I’m pretty interested by the Seahawks. They’re 1-2 with three disappointing games. The offense showed signs of life in the second half against Tennessee and we’ll see if that carries over, but this is not the Super Bowl contender we expected. Some of that is due to a tough early schedule, but it’s also hard to use that excuse when one of their sluggish games was at home against the 49ers. The Seahawks play in a division that isn’t scaring anyone so I assume they’ll end up in the playoffs, but I have no idea at this point how good they really are this season. –Schwab

Give me more Jared Goff. I don’t know how good the Rams will end up being this year, but they’ve got a mighty fun guy at quarterback who is starting to show some real progress. Only in his sophomore season,Goff has already made major improvements to his game. Compare his 118.2 QB rating through Week 3 this year to his numbers last season, when he only had one QBR over 100 in any game. No one is saying Goff can lead the Rams to the Super Bowl, or even the playoffs, just yet. But his rise has begun and it’s been incredibly entertaining to watch. –Schuster

From the AFC West, I’m intrigued by the Broncos. When they didn’t make a move for a quarterback this offseason and Trevor Siemian won the job over Paxton Lynch once again, a lot of people figured their season would play out much like last season: a strong defense keeps them in games and wins them quite a few, but not enough to survive in a very strong division. Then Siemian came out and played very well against the Chargers and the Cowboys, and those notions were no longer. Heck, people who watched the Broncos destroy the Cowboys might have crowned them AFC West favorites. But in a brutal loss to the Bills last weekend — maybe a letdown game after the big win over Dallas? — those same issues from last year emerged with Siemian tossing two costly interceptions and the running game never getting going. A Week 4 win over the Raiders, who also turned in a Week 3 dud, would get the Broncos back on track and move them to 2-0 in their division. A loss would put more heat on Siemian and the organization as a whole. –Pereles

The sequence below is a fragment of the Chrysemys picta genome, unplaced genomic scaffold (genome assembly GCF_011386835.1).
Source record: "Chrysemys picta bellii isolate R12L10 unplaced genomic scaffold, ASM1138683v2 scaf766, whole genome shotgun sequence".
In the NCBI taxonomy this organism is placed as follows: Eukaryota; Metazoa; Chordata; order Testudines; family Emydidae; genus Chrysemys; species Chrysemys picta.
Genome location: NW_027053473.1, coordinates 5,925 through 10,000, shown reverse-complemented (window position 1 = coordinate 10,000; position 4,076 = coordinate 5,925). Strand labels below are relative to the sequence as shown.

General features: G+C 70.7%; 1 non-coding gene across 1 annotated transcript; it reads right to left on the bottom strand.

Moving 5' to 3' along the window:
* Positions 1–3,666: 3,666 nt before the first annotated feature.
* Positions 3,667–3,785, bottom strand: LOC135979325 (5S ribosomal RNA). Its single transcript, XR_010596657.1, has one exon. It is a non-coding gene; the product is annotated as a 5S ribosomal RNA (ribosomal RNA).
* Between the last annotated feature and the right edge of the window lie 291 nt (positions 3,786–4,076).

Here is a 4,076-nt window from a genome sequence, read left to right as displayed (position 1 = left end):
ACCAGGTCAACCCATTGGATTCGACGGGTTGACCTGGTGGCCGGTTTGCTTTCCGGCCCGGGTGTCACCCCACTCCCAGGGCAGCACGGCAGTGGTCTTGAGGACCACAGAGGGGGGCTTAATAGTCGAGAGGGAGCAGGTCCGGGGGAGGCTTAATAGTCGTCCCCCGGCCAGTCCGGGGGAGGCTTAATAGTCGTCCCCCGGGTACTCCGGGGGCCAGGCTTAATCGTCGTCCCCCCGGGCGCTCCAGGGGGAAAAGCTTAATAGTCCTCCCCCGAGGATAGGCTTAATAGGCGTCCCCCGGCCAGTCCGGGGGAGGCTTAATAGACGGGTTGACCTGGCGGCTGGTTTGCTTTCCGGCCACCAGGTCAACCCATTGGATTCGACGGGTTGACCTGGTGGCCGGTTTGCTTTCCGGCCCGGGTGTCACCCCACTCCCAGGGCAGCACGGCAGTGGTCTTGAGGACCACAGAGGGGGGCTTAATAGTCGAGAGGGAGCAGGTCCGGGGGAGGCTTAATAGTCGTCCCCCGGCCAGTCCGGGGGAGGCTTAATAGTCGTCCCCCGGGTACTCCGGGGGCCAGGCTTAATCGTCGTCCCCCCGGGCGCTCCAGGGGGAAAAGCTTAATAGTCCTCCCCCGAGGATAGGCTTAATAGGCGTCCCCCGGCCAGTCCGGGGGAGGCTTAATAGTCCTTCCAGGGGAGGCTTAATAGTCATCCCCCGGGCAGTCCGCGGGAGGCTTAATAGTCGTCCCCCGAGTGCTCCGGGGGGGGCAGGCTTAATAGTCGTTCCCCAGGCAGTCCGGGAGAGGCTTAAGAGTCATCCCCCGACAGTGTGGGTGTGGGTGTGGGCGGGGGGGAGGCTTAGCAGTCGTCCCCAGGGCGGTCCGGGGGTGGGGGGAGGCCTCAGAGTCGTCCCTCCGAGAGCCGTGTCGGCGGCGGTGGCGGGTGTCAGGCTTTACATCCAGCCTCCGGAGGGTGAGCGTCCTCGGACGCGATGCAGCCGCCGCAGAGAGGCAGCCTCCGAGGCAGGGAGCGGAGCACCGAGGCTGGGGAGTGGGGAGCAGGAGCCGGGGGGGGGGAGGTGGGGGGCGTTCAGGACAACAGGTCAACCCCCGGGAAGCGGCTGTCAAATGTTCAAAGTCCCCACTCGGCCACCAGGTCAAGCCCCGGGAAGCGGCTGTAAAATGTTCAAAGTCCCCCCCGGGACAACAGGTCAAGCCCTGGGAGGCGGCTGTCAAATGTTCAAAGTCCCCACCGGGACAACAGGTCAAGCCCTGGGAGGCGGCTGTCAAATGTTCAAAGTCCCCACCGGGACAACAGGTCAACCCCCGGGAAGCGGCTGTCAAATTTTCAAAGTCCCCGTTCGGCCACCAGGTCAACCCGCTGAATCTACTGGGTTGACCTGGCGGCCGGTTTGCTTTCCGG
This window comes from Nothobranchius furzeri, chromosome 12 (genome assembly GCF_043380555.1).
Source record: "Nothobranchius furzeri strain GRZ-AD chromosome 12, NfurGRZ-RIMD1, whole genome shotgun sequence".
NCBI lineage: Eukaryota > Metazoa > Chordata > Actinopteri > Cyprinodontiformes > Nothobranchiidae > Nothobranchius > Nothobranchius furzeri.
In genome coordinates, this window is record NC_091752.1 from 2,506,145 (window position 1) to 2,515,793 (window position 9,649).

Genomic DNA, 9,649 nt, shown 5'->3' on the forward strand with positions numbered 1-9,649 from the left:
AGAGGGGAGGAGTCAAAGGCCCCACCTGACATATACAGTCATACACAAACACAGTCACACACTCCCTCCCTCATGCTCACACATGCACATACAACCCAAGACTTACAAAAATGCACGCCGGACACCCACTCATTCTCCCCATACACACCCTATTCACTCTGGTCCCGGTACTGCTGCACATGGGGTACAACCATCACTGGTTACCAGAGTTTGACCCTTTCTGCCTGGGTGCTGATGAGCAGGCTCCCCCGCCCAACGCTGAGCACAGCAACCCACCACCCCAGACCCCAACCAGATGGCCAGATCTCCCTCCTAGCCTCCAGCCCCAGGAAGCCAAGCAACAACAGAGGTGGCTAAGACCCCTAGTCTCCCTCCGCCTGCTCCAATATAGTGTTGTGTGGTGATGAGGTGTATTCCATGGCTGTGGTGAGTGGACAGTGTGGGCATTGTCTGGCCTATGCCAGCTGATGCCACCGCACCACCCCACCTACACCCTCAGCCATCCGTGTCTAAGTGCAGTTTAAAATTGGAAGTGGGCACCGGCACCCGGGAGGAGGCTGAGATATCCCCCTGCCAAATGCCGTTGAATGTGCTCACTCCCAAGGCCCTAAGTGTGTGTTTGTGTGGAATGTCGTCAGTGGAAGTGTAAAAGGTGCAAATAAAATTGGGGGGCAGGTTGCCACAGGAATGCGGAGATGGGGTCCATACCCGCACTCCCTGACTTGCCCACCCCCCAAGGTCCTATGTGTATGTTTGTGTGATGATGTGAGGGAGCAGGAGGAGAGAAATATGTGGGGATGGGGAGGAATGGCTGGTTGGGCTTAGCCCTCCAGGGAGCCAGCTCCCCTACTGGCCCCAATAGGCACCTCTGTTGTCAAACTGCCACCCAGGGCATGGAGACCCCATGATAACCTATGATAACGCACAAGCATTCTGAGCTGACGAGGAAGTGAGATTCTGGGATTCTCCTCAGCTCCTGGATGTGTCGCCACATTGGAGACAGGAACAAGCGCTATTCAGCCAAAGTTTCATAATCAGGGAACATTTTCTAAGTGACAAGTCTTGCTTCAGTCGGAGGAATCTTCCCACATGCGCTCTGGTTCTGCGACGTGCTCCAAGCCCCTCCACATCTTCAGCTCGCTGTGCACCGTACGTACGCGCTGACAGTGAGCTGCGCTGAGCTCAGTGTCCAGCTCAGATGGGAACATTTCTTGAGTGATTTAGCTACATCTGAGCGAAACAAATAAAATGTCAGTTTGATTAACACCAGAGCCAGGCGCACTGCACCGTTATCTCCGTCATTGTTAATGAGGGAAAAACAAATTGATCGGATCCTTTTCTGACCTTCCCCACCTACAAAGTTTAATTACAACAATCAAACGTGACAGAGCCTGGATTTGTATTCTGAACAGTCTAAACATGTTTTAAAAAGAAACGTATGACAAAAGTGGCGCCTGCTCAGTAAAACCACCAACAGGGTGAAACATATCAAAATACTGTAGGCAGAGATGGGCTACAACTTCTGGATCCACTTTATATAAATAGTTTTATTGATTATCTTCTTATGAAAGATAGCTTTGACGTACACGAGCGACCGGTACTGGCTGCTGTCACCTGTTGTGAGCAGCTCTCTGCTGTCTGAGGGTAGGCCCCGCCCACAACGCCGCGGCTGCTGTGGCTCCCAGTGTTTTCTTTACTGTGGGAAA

The biggest surprise for me has to be the Kansas City Chiefs. In addition to crushing the Patriots in Week 1, Andy Reid’s team has beaten a pretty good Eagles team at home and the division rival Chargers on the road, the latter two of those victories coming without All-Pro safety Eric Berry who was lost for the season with an Achilles tear. I fully expected the Chiefs to take a step back this season, especially considering they lost Spencer Ware to a knee injury in August and Alex Smith lost one of this best targets in Jeremy Maclin in free agency. Instead, rookie Kareem Hunt has looked like Priest Holmes and Smith is doing his best Tom Brady impression. Kansas City is for real, and the entire AFC, not just the West, should be scared. –Sulla

That’ll do it for this week! Got a suggestion for next week’s War Room? Hit us up via email. Enjoy Week 4’s games!
Jay Busbee is a writer for Yahoo Sports and the author of EARNHARDT NATION, on sale now at Amazon or wherever books are sold. Contact him at jay.busbee@yahoo.com or find him on Twitter or on Facebook.